Greece plans reshuffle after next loan
Greek prime minister Antonis Samaras will reshuffle his cabinet once he secures the next loan tranche to make his government more effective in applying austerity measures prescribed by lenders, government officials said.
Mr Samaras will hold separate meetings with his two coalition partners, Socialist Pasok leader Evangelos Venizelos and Democratic Left chief Fotis Kouvelis, later today to discuss the new cabinet, the officials said.
"The reshuffle will take place after the instalment," said one government official on condition of anonymity. "The finance minister will not be moved."
Euro zone finance ministers meet tomorrow to unlock more aid for Greece and avert bankruptcy but hopes for a quick disbursement of more than €30 billion remain dim as the EU and International Monetary Fund lenders squabble over how to resolve the country's debt crisis.
Meanwhile, Greece today approved laws to enforce budget targets and ensure privatisation proceeds are used to pay off debt.
Athens said the decrees - in addition to an austerity package passed earlier this month - completed its obligations to lenders before tomorrow's eurogroup meeting, which it hopes will unlock more aid to stave off bankruptcy.
"We have delivered, fulfilling the final pledges we made," Greek government spokesman Simos Kedikoglou said.
The government decrees - which go into force immediately and do not require parliamentary approval - stipulate proceeds from privatisation go into a special escrow account and impose automatic cuts on public sector units that miss budget targets.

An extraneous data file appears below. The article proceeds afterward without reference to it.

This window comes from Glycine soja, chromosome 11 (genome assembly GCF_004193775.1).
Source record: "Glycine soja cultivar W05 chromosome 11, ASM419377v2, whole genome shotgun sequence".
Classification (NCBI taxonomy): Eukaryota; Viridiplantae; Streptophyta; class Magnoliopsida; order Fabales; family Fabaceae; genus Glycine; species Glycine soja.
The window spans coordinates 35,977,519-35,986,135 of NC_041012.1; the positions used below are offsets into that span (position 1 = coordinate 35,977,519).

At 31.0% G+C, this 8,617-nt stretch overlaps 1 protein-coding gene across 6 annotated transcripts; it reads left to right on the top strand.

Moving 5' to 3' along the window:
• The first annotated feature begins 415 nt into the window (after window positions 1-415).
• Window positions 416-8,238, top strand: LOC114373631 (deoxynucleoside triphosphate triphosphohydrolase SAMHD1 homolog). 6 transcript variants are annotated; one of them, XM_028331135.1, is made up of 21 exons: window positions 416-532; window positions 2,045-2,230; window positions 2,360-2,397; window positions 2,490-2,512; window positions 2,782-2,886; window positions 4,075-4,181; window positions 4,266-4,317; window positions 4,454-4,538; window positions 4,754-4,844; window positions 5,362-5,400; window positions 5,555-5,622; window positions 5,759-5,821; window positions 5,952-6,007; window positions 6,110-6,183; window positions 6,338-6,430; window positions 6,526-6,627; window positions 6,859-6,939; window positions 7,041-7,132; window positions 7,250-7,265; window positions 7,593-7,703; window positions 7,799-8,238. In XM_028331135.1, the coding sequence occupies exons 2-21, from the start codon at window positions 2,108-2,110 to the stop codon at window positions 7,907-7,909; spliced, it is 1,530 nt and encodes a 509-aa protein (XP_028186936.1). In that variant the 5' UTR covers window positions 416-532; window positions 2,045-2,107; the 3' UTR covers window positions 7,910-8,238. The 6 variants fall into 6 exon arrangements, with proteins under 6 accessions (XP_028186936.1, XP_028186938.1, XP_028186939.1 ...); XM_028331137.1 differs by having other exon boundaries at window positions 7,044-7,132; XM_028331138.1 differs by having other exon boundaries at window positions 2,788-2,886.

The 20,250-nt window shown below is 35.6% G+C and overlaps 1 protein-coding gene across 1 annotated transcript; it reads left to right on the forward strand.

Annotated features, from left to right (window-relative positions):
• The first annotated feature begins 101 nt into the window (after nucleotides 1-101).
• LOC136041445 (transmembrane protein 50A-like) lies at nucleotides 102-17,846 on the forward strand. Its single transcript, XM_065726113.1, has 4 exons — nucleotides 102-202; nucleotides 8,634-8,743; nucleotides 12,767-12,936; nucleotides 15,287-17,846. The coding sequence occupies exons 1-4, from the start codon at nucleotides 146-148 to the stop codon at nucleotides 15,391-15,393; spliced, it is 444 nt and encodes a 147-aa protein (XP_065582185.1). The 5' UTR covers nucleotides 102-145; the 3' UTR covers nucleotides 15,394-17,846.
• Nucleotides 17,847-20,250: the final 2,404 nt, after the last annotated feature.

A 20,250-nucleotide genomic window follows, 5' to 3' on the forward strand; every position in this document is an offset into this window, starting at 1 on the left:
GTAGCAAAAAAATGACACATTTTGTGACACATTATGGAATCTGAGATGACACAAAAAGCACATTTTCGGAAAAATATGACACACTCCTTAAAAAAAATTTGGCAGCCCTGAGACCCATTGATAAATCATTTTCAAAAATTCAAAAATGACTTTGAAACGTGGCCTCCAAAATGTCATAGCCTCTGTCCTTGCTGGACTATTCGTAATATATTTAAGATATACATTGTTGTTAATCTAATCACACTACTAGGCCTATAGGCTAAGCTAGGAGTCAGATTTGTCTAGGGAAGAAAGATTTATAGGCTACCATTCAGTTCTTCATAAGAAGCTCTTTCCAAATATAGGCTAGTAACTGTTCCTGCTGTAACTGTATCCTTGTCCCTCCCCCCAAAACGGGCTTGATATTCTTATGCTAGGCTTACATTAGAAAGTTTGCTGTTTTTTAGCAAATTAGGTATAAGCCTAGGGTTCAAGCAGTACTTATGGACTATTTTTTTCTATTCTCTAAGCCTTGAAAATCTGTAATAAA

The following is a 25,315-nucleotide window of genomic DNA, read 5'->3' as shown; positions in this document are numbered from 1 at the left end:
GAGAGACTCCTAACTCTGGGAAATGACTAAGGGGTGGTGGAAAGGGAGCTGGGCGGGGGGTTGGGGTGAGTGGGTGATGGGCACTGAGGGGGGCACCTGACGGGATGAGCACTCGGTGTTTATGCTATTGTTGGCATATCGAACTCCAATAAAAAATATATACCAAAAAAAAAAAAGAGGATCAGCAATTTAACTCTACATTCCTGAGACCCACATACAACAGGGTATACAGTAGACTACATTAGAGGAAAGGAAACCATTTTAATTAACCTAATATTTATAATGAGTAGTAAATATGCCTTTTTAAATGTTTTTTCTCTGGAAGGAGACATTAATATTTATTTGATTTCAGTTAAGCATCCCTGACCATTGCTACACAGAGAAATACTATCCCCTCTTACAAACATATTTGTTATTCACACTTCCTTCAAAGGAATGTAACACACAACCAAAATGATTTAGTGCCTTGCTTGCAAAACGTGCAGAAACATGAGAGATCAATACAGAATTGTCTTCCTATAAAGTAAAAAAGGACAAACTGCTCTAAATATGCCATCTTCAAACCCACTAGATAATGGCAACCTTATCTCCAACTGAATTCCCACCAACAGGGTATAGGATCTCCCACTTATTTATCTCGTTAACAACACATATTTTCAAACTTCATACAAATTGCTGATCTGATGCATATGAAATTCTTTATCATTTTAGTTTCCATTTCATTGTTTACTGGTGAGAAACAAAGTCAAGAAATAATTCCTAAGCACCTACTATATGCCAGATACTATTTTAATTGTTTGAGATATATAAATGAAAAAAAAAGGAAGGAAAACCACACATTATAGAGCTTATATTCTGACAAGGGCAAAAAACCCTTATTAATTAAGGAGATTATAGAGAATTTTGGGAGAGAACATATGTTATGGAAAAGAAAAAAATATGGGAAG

European paymaster Germany, which has long been sceptical of Greece's commitment to reform, had pushed for the measures, according to sources close to the matter.
After lengthy talks with Mr Samaras yesterday, finance minister Yannis Stournaras said Greece was "fully ready" for the eurogroup session.
Asked about Greek declarations that the government has completed the major steps required of them at this stage, a senior euro zone official said: "They have done so, and two small items remain to be done before disbursement."
Still, prospects for a swift disbursement of more than €30 billion in bailout aid remain cloudy as Greece's euro zone and International Monetary Fund lenders squabble over how to resolve the country's debt crisis.
IMF officials have said some writedown of Greek debt held by euro zone governments is inevitable, but Germany has rejected the idea of taking a loss on bond holdings.